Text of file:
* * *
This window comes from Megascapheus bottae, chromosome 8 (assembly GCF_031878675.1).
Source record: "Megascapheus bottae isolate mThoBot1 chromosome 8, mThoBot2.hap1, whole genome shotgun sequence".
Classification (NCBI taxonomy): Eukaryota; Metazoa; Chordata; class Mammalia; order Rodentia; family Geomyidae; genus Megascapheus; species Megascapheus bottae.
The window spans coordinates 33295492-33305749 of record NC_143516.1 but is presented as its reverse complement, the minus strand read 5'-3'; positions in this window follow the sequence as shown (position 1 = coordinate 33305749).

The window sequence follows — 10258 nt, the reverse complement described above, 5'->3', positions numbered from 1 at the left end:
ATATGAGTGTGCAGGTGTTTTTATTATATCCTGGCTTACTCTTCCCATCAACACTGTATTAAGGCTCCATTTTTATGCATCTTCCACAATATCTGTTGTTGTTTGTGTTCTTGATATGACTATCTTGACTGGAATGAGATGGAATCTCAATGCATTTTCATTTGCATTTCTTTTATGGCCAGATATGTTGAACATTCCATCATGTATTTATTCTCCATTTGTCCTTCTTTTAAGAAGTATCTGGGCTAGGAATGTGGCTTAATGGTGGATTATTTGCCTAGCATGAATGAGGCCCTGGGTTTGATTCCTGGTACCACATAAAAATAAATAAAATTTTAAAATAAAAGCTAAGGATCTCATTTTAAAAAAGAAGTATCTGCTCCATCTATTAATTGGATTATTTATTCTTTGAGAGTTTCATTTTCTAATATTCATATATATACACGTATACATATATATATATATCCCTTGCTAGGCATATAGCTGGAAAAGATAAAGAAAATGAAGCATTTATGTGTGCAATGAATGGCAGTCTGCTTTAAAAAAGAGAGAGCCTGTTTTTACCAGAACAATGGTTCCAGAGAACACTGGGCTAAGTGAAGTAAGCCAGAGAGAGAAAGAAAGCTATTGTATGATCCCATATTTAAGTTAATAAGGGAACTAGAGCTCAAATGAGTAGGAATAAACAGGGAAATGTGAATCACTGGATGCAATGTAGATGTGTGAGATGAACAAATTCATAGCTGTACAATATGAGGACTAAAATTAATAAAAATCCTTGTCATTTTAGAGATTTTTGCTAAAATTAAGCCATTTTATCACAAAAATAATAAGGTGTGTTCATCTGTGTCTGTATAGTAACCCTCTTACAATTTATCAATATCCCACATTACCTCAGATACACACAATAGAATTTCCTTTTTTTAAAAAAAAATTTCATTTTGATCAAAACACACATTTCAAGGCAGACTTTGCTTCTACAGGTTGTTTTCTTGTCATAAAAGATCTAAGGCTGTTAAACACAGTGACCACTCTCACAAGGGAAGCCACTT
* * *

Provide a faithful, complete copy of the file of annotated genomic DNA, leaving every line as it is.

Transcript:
This window comes from Megascapheus bottae, chromosome 8 (assembly GCF_031878675.1).
Source record: "Megascapheus bottae isolate mThoBot1 chromosome 8, mThoBot2.hap1, whole genome shotgun sequence".
Classification (NCBI taxonomy): Eukaryota; Metazoa; Chordata; class Mammalia; order Rodentia; family Geomyidae; genus Megascapheus; species Megascapheus bottae.
The window spans coordinates 33295492-33305749 of record NC_143516.1 but is presented as its reverse complement, the minus strand read 5'-3'; positions in this window follow the sequence as shown (position 1 = coordinate 33305749).

The window sequence follows — 10258 nt, the reverse complement described above, 5'->3', positions numbered from 1 at the left end:
ATATGAGTGTGCAGGTGTTTTTATTATATCCTGGCTTACTCTTCCCATCAACACTGTATTAAGGCTCCATTTTTATGCATCTTCCACAATATCTGTTGTTGTTTGTGTTCTTGATATGACTATCTTGACTGGAATGAGATGGAATCTCAATGCATTTTCATTTGCATTTCTTTTATGGCCAGATATGTTGAACATTCCATCATGTATTTATTCTCCATTTGTCCTTCTTTTAAGAAGTATCTGGGCTAGGAATGTGGCTTAATGGTGGATTATTTGCCTAGCATGAATGAGGCCCTGGGTTTGATTCCTGGTACCACATAAAAATAAATAAAATTTTAAAATAAAAGCTAAGGATCTCATTTTAAAAAAGAAGTATCTGCTCCATCTATTAATTGGATTATTTATTCTTTGAGAGTTTCATTTTCTAATATTCATATATATACACGTATACATATATATATATATCCCTTGCTAGGCATATAGCTGGAAAAGATAAAGAAAATGAAGCATTTATGTGTGCAATGAATGGCAGTCTGCTTTAAAAAAGAGAGAGCCTGTTTTTACCAGAACAATGGTTCCAGAGAACACTGGGCTAAGTGAAGTAAGCCAGAGAGAGAAAGAAAGCTATTGTATGATCCCATATTTAAGTTAATAAGGGAACTAGAGCTCAAATGAGTAGGAATAAACAGGGAAATGTGAATCACTGGATGCAATGTAGATGTGTGAGATGAACAAATTCATAGCTGTACAATATGAGGACTAAAATTAATAAAAATCCTTGTCATTTTAGAGATTTTTGCTAAAATTAAGCCATTTTATCACAAAAATAATAAGGTGTGTTCATCTGTGTCTGTATAGTAACCCTCTTACAATTTATCAATATCCCACATTACCTCAGATACACACAATAGAATTTCCTTTTTTTAAAAAAAAATTTCATTTTGATCAAAACACACATTTCAAGGCAGACTTTGCTTCTACAGGTTGTTTTCTTGTCATAAAAGATCTAAGGCTGTTAAACACAGTGACCACTCTCACAAGGGAAGCCACTT